Who is it for? People that liked A Quiet Place, or those wanting a creature feature.
Watch out for: Piranha-like flying monsters that maul people to death. Threats of rape.
#31. Girl on the Third Floor
What’s it about? Don Koch tries to renovate a rundown mansion with a sordid history for his growing family, only to learn that the house has other plans. (IMDB)
Where can you find it? Apple TV, Google Play, Amazon Prime Video, Vudu, Movies Anywhere, Microsoft, FandangoNow
One needs to give credit where credit is due. This is a haunted house flick that at least tries something different when it comes to presenting its ghosts. With its past set within the confines of a brothel, the plot is sexually charged, yet the film remarkably manages to have little in the way of nudity despite its subject matter. While it’s slightly refreshing, it still has its flaws, ranging from contrived plot points to the cinematography containing an amateurish vibe.
Who is it for? Those who love the haunted house subgenre.
Watch out for: Body horror, gross fluids, animal brutality. Overtly sexual scenes (S&M, choking), though nudity mostly contains bare backs, thighs (possibly quick shot of a breast).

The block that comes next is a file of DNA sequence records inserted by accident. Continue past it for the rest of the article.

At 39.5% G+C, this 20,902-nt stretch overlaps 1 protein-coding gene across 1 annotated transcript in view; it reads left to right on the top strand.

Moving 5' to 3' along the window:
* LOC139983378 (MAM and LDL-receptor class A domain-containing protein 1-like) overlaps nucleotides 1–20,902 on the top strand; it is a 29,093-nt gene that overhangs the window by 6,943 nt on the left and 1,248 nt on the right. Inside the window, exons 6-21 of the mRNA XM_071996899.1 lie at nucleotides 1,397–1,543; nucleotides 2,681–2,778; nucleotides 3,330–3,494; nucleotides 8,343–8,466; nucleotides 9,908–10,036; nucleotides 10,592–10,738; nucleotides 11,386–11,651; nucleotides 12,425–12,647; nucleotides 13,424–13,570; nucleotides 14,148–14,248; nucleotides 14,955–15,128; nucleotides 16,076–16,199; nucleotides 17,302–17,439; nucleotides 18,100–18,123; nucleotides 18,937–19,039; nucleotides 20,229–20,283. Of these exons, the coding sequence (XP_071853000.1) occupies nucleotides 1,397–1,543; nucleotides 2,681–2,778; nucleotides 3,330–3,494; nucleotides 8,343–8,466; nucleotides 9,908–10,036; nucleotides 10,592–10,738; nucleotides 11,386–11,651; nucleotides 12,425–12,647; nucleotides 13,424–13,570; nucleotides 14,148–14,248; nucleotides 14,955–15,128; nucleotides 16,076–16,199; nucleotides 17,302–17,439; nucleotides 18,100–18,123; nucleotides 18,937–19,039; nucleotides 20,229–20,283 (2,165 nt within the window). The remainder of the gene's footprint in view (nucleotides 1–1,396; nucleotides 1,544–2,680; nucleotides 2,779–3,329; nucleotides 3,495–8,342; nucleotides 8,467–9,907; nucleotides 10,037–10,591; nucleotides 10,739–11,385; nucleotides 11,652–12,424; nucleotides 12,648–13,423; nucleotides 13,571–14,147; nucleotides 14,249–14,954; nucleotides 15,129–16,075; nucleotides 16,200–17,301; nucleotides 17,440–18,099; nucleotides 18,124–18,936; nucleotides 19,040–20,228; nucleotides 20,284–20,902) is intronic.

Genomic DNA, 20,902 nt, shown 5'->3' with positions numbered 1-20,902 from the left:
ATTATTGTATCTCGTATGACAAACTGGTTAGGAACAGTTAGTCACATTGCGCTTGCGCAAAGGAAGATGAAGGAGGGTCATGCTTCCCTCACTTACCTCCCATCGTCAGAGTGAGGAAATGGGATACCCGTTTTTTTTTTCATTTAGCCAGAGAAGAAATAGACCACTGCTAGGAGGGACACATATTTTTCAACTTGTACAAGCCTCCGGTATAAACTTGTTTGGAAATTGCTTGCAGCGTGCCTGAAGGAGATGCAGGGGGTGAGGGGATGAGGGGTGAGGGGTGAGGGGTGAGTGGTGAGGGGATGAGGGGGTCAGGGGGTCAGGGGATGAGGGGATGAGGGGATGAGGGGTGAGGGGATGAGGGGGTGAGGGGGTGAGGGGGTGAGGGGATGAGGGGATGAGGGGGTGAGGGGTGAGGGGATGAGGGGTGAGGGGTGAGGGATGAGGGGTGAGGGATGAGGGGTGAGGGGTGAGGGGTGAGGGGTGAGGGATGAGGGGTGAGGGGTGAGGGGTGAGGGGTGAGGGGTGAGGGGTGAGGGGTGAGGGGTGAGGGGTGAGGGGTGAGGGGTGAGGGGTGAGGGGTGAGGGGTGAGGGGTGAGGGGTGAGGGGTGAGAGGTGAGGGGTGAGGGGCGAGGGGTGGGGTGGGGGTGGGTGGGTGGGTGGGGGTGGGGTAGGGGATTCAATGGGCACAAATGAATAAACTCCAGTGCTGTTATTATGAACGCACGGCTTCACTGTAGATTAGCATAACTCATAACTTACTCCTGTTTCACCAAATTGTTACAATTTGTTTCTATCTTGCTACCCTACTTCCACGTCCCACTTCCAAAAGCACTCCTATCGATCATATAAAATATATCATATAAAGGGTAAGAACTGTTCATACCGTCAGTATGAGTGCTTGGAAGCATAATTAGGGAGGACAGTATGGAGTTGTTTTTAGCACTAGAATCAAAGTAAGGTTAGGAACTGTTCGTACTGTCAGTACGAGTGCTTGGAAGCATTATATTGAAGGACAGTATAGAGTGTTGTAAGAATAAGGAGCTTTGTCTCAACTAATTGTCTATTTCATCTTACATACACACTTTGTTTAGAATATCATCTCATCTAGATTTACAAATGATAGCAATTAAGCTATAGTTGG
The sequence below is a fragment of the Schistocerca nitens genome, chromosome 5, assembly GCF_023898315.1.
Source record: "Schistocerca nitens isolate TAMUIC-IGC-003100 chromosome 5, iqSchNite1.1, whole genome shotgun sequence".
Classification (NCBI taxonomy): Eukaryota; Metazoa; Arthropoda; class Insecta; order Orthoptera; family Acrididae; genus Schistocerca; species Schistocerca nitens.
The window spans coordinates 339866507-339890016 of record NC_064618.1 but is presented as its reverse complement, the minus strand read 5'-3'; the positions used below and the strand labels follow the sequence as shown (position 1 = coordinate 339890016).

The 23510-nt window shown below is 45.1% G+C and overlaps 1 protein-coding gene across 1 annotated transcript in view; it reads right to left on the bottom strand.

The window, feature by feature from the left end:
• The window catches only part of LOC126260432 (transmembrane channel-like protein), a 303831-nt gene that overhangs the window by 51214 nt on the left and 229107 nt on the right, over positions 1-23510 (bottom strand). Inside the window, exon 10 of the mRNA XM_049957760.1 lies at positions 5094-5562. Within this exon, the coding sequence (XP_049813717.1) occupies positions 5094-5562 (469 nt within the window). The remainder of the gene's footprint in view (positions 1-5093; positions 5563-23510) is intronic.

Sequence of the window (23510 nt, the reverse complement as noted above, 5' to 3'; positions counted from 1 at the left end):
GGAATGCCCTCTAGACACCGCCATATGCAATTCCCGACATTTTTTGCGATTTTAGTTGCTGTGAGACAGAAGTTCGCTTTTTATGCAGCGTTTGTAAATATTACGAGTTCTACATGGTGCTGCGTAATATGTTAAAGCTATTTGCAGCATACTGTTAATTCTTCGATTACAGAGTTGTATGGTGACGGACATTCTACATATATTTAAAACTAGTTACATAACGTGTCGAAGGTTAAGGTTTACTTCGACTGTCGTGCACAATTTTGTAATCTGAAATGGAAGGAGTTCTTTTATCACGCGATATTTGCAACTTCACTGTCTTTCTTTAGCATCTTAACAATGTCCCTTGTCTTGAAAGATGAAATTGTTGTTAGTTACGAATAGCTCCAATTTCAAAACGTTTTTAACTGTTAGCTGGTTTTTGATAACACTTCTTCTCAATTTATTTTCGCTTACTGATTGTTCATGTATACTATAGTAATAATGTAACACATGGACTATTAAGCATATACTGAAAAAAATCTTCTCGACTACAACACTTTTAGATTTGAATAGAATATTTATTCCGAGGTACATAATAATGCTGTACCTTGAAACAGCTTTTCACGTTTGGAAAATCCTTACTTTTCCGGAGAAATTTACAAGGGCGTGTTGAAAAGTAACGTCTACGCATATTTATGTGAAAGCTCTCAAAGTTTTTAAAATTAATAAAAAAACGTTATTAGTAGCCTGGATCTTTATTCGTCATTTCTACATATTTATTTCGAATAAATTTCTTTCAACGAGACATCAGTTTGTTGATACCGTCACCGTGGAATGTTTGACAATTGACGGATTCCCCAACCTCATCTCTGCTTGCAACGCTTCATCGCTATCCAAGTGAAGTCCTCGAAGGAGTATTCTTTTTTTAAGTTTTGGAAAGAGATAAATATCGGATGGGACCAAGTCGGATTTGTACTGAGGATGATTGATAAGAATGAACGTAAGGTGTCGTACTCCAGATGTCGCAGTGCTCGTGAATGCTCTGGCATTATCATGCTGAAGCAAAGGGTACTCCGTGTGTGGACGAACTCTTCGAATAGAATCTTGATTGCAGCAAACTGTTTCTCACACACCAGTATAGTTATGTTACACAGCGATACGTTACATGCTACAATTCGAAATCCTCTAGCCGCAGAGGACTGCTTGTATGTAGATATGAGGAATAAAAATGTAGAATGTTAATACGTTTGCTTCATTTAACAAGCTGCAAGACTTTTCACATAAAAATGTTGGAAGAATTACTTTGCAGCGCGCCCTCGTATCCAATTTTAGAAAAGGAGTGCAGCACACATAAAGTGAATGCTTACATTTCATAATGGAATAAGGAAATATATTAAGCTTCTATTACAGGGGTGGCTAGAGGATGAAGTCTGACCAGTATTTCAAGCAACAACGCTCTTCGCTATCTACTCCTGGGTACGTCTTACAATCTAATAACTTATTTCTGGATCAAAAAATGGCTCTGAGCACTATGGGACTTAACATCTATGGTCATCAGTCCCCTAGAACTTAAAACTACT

#30. The Curse of La Llorona
What’s it about? Ignoring the eerie warning of a troubled mother suspected of child endangerment, a social worker and her own small kids are soon drawn into a frightening supernatural realm. (IMDB)
Where can you find it? HBO Max, Apple TV, Google Play, Amazon Prime Video, Vudu, Movies Anywhere, Microsoft, FandangoNow
A classic Mexcan folklore tale that’s now part of the Conjuring universe (though this movie works as a standalone, where the other films in the franchise don’t need to be seen in order for this one to make sense). There are some clever sequences littered throughout this film, but ultimately it’s very bland. It doesn’t really offer anything new, following the standard haunted house sub-genre beat for beat. For those familiar with the layout of these types of narratives, then the scares are very predictable.